New York Jets: Frank Gore’s TD was special in more ways than one

It could be forgotten in the grand scheme of things, but Frank Gore’s touchdown was special in ways beyond the New York Jets’ realm.

In the photo archives of the New York Jets, the images of Frank Gore adorned in green will probably be stored in the same folders as LaDanian Tomlinson, Matt Forte, and even recent departee Le’Veon Bell. They’ll no doubt prove popular in the never-ending Twitter trend when someone facetiously speaks of legends of the game through an identity they’re almost never associated with (i.e. “Boston Bruins legend Brian Leetch” or “Seattle SuperSonics legend Patrick Ewing”).



But Gore is leaving an impact on the modern Jets through his continued rushing exploits. With Bell having moved on to Kansas City, Gore continues to carry the heaviest rushing burden, a trend that continued in their latest endeavor on Sunday against the Los Angeles Chargers at SoFi Stadium. Despite the winless Jets falling in a 34-28 final, Gore managed to end a personal streak of despair, scoring his first touchdown of the season on a one-yard plunge in the second half. He finished the game with 61 yards on 15 carries, his best output in the former since a season-best 63 during Week 2’s loss to his most well-known employers in San Francisco

Gore’s touchdown was special in the fact that not only has he now scored in a third NFL decade…he’s now tied with Edgerrin James for 20th-most on the all-time NFL rushing touchdown ledger at 80…but also in the fact that he was not the only man named Frank Gore to earn a touchdown over the weekend.

This weekend marked the first time that both Gore and his son, Frank Jr., each scored a touchdown on the same game schedule. The younger Gore earned his score on Saturday during college football action, representing the University of Southern Mississippi, a 51-yard tally through during the Golden Eagles’ tilt against Texas-San Antonio. It was the second score of the season for the freshman Frank Jr., who also had a rushing touchdown in USM’s win over North Texas on October 3. Gore Jr. also earned his first career triple-digit yardage output with 130 on the ground.

Unfortunately for either Gore, their efforts weren’t enough to avoid the cold reality of defeat. USM fell to UTSA by a 23-20 final while Gore and the Jets couldn’t muster up a comeback effort against the Chargers. The loss officially eliminated the Jets (0-10), who trailed 24-6 at halftime, from playoff contention.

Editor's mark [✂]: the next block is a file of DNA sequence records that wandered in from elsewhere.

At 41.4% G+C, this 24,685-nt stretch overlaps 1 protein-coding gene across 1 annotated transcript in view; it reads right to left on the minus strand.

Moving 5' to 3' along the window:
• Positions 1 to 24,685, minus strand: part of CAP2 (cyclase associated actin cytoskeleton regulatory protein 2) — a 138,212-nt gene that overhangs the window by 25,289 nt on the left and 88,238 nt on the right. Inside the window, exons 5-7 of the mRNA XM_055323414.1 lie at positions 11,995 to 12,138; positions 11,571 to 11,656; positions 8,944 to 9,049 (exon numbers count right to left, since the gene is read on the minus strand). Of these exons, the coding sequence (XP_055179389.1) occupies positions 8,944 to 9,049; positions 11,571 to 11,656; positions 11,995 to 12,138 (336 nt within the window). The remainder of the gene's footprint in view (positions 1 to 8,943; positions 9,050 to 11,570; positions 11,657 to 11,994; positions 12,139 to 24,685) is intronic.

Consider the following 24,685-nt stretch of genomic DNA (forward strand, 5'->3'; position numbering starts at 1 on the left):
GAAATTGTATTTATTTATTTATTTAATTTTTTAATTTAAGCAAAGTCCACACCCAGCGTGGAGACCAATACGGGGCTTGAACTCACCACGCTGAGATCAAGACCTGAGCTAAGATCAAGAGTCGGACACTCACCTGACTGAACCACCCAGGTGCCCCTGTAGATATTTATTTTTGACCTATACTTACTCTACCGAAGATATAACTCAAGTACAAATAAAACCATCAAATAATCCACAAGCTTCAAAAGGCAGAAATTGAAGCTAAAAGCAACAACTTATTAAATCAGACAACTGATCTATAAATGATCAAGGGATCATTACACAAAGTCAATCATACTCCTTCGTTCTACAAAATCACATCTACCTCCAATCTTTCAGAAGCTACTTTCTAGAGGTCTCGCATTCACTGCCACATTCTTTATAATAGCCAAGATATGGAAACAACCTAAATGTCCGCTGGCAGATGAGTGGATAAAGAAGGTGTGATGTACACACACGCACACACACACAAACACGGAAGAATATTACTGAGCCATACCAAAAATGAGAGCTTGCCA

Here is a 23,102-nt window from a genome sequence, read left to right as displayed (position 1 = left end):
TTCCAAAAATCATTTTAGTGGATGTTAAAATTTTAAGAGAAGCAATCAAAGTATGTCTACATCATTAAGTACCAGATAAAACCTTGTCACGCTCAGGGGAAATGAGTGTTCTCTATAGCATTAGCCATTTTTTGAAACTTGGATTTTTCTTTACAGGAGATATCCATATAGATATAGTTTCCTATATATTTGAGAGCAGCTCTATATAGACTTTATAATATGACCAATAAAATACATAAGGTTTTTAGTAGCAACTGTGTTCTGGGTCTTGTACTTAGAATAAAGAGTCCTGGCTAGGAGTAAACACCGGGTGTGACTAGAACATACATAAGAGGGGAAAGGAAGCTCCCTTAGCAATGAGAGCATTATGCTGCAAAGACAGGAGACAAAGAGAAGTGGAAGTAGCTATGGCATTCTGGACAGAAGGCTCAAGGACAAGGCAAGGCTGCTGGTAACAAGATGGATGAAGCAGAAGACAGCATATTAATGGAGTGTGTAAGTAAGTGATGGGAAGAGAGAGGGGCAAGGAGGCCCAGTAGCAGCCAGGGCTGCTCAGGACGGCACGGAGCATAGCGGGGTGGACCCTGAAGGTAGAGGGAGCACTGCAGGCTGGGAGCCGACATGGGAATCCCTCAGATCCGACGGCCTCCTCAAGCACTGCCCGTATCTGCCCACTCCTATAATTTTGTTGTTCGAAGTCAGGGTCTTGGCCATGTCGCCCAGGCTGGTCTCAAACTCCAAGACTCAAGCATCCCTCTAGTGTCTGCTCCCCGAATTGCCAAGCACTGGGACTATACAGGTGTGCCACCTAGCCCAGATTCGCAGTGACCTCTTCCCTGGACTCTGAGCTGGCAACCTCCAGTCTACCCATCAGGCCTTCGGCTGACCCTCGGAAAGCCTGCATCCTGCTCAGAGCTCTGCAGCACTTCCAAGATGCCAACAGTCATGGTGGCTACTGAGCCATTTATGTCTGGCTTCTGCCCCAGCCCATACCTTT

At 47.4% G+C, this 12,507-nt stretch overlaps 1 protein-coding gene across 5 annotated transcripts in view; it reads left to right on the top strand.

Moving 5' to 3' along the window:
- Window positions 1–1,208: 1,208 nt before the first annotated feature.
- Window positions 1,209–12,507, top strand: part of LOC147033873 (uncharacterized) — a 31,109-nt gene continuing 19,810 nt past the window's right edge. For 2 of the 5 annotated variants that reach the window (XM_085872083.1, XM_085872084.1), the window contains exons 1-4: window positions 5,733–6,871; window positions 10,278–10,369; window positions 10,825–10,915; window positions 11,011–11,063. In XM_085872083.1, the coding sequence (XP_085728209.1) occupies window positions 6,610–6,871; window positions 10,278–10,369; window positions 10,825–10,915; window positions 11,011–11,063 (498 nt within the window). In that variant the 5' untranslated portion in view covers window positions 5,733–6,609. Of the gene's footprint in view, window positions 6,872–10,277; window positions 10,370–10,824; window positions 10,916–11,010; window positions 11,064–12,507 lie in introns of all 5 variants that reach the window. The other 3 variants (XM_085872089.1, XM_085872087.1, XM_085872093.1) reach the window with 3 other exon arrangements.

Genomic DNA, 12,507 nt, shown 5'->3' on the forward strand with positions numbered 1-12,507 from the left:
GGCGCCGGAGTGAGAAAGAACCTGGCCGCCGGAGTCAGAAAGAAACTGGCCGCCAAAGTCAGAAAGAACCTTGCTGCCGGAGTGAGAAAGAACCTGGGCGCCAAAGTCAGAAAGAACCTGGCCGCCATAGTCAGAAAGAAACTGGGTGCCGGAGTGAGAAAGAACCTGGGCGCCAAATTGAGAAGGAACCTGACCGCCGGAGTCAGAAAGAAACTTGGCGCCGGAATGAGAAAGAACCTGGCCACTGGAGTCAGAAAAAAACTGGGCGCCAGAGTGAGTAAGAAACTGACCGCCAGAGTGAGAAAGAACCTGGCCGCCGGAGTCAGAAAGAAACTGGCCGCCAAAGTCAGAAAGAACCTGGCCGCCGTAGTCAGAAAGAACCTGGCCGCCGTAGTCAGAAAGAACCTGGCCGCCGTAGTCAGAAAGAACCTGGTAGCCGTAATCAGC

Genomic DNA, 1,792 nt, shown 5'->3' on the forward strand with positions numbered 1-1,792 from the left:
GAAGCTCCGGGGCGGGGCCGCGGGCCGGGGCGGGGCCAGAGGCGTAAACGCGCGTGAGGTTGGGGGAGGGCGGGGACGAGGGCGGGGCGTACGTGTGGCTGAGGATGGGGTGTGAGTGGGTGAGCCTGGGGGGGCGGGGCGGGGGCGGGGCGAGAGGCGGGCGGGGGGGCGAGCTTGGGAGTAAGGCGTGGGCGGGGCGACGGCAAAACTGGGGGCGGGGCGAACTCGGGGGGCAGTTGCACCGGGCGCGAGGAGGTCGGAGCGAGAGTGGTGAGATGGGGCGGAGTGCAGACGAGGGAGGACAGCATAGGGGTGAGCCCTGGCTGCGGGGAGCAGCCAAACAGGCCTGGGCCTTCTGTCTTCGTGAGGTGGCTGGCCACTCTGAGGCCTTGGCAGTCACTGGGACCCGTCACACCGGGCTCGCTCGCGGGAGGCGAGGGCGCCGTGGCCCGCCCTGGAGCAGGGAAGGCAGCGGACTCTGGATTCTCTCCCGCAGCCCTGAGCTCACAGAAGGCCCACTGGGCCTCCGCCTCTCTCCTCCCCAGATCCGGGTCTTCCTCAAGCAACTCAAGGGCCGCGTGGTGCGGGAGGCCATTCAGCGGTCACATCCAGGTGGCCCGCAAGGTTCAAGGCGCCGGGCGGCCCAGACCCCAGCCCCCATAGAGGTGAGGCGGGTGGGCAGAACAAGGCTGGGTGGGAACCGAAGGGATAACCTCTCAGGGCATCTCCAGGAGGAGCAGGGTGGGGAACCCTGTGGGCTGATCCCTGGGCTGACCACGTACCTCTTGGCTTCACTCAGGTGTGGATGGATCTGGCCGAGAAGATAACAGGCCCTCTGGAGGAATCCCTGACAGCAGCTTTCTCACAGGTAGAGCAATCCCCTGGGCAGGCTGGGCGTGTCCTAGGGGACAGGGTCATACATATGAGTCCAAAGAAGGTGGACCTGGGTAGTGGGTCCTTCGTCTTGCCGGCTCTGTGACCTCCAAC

The elder Gore wasn’t keen to focus on the positives on display in yet another defeat and spent his postgame comments focusing on the unfortunate reality that the Jets are careening towards becoming the third team in NFL history to post a fully imperfect 16-game season (joining the 2008 Detroit Lions and 2017 Cleveland Browns).

In the process, Gore, the third-leading rusher in NFL history, brought up an unfortunate reality: 2020 could be his final season in the NFL.

“We’re thinking about (0-16) every day,” Gore said, per Rich Cimini of ESPN. “We’ve got to get one. You don’t want to go 0-16, especially (since) this might be my last year. I can’t go out like that.”

In other words, don’t expect Gore, 37, to go along with the notion of tanking that Jets fans so desire to secure the top overall pick in next spring’s draft. He certainly knows what it’s like to go through a rebuild: upon joining the 49ers in 2005, it took Gore seven years to enjoy his first winning season, one that ended in the NFC title game against the Giants. The team made the Super Bowl a year later, partly in thanks to Gore’s magnificence on the field.

But, in another cold reality to both Gore and the legions of fans he has built up through his longevity, the running back knows that his time is limited on the NFL circuit. It’s clear also that Gore is removed from his prime, as evidenced by a 3.6 average carry that’s tied for the career-low he set last season in Buffalo.

“I’d say it’s tough because it’s the stage of my career,” he said in Cimini’s report. “I was younger in San Fran and I always felt like, ‘I got time, I got time.’ Now, I don’t know if I’m going to play next year and…I don’t know. You just never know. I’ve got to be real with myself, how teams think about my age. They might not want a 38-year-old running back on the team. It’s tough because I don’t know about next year.”

If the words of Gore’s teammates, ones that have more of an assured future within the organization, have been any indication, they’d be more than happy to have Gore back for another go at it.

“I respect the guy so much,” rookie and fellow rusher La’Mical Perine said of Gore, per Jack Bell of New York Jets.com in October. “We come in every week and meet one-on-one to go over the plays, every Wednesday. He’s a guy I look up to. I’m trying to find my routine, and he has a good routine. I just hope I can last as long as he has. He’s a great leader on and off the field. I just try to learn from him.”

“Frank has been an unbelievable veteran to have on this team,” general manager Joe Douglas said during an address last month, per notes from the Jets. “The leadership that he brings on a daily basis, how vested he is to help not only the offense but the entire team and especially young guys.”

Both rushing members of the Gore family will be back in action next weekend. The younger Gore will represent USM against UAB on Friday afternoon (12:30 p.m. ET, CBSSN) while his father and the Jets take on the Miami Dolphins at MetLife Stadium on Sunday (1 p.m. ET, CBS).

Geoff Magliocchetti is on Twitter @GeoffJMags

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